Abu Dhabi // Volunteers of all nationalities are being given the opportunity to work at the Abu Dhabi Grand Prix next month. Emirati volunteers will remain the face of the event, but the popularity of the race has encouraged the Takatof volunteering initiative to broaden its recruitment drive. "It was the demand. Everybody wanted to volunteer and be a part of this exciting event," the Takatof director Maytha al Habsi said.
"Our doors are being knocked on, and it's difficult to say no to people because we do live in such a diverse community with so many cultures. So, we opened our doors this time to everyone." Takatof's recruitment campaign targeting universities began on Monday, aiming to draw more than 1,700 helpers. The 2009 event attracted 1,118 volunteers, all of whom were Emirati, against a target of 1,000. About 1,400 people had signed up but many were turned away due to a lack of available positions.
"Our target this year, 1,700, is really high, and I'm very optimistic we'll be able to meet that and maybe exceed it easily," she said. "That's my instinct." As with last year, this year's greeters, chauffeurs, grandstand supervisors, location guides and marshals for buses will all be Emiratis "to welcome the world to the Emirates with Emirati faces", Ms al Habsi said. "It was 100 per cent Emirati last year, which I think was a great opportunity for the Emiratis to show the hospitality we have, the welcoming spirit that Emiratis are known for."
This year's event, on November 11-14, will involve volunteers of other nationalities in a number of roles. "This time for non-Emiratis, there are some interesting opportunities that we can extend to them in the media centre, or with crowd management," Ms al Habsi said. Volunteers working under the Sanid programme - in partnership with the National Crisis and Emergency Management Authority - will be trained in first aid and cardiopulmonary resuscitation in case of emergency.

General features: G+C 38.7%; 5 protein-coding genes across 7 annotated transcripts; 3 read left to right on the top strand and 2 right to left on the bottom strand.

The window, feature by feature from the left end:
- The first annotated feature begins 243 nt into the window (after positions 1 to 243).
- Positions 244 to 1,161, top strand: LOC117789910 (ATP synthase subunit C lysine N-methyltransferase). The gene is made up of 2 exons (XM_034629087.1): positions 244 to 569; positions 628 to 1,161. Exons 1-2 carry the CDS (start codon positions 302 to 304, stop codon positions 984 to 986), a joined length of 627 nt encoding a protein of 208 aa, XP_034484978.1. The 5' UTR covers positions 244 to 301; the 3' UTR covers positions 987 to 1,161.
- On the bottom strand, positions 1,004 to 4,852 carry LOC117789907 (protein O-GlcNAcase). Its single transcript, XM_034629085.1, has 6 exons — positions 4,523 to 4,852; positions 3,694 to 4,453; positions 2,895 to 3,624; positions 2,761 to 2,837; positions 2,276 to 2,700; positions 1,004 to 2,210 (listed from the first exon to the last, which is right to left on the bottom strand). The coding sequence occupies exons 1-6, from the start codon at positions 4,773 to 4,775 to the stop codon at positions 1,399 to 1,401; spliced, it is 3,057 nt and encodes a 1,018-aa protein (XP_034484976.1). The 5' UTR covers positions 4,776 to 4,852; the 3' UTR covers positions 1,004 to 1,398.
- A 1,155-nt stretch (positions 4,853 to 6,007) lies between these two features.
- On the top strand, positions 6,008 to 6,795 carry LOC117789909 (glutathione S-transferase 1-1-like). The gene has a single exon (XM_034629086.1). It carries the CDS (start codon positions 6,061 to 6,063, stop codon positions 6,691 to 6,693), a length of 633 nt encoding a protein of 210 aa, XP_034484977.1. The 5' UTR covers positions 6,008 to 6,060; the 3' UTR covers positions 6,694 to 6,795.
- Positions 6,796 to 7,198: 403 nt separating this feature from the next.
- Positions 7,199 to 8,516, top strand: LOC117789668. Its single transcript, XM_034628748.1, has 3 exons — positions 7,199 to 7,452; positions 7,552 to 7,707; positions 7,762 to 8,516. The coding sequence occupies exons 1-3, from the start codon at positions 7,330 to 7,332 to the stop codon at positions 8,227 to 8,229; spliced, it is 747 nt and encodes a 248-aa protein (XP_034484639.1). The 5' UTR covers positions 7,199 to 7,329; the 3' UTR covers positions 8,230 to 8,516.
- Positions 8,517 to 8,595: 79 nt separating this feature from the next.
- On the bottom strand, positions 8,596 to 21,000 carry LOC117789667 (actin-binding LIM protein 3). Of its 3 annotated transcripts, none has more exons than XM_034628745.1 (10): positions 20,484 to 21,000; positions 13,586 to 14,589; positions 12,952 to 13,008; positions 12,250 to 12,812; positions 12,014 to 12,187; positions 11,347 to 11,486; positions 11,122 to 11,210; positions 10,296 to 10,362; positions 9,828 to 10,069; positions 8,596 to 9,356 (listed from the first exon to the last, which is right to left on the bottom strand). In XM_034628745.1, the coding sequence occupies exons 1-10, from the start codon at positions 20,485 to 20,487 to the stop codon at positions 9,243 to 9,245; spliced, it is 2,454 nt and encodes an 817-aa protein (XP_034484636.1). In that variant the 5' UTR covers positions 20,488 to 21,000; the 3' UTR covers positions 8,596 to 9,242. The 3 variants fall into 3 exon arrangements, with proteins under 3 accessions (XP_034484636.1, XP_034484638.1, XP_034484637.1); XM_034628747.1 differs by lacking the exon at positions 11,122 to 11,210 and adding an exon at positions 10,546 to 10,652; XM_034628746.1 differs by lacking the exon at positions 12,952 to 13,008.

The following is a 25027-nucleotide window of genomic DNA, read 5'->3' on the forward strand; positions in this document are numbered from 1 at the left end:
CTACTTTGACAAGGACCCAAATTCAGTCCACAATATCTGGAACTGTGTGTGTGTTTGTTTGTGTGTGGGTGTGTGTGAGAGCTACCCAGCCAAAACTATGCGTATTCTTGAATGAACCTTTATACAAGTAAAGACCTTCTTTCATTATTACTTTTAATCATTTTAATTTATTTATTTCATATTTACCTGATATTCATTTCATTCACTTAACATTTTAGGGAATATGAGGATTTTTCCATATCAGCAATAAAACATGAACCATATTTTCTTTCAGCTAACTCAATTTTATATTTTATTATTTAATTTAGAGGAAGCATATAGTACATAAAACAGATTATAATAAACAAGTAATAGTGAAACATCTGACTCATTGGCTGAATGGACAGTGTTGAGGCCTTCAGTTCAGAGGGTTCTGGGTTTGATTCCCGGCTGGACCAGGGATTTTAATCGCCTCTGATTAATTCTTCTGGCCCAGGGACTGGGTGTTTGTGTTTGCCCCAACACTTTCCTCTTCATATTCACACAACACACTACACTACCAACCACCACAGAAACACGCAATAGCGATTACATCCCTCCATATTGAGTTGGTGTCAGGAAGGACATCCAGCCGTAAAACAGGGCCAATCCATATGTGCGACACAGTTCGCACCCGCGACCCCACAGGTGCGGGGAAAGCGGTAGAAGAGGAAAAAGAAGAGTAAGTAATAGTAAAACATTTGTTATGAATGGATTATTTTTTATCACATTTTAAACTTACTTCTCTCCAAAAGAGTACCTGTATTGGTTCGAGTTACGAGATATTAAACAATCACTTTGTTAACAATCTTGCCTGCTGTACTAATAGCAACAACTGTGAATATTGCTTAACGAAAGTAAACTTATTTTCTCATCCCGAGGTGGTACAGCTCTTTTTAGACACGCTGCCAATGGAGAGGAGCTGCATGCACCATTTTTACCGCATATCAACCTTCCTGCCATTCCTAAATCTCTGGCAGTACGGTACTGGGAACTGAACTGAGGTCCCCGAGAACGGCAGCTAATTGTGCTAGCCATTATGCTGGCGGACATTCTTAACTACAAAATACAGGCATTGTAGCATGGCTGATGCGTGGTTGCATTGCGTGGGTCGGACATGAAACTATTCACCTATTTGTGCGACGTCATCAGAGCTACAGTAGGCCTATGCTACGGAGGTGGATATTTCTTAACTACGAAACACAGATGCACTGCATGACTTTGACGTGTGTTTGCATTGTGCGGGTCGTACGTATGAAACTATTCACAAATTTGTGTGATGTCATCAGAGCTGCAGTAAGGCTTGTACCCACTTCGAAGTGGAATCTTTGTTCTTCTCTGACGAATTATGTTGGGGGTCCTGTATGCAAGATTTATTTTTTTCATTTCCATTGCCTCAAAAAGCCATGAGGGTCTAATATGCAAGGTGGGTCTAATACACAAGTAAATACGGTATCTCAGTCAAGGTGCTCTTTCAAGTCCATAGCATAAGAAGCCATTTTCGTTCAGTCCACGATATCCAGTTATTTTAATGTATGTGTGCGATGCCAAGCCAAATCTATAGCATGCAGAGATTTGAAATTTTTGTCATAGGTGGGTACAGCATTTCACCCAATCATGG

"If non-Emiratis are interested, they can help with that," Mr al Habsi said. "They'll just be required to get the training necessary to be part of this team." Since it was founded in 2007, more than 15,000 Takatof volunteers have logged more than 236,000 hours of work in the UAE and abroad. Khamis al Mehairbi, 31, was among a group of Emirati volunteers who returned recently from Pakistan after working for flood relief programmes.
Mr al Mehairbi, a civil engineer, managed more than 60 volunteers as a supervisor for Grandstand 4 at Yas Marina Circuit during last year's event. "Inshallah, I'll be back this year," said Mr Mehairbi, who has already signed up for this year's race. "It was stressful, but in an enjoyable way," he said. "We were working sometimes from 6.30 in the morning until 9 in the evening, until all the guests left. The responsibility of the volunteers will be much bigger this year."
He said he has encouraged co-workers and friends to pitch in. One of Mr al Mehairbi's brothers worked last year greeting fans flying in from abroad. "This country has a lot," Mr al Mehairbi said. "There are a lot of things in this country that you cannot find in other countries, so we need to at least pay back a little of what this country has given us." Recruitment campaigns will continue this week at premises including the Higher Colleges of Technology, Zayed University, the New York University Abu Dhabi campus, the Zayed Private Academy, the Sorbonne, the Petroleum Institute and UAE University.
Those interested can also sign up at www.takatof.ae. firstname.lastname@example.org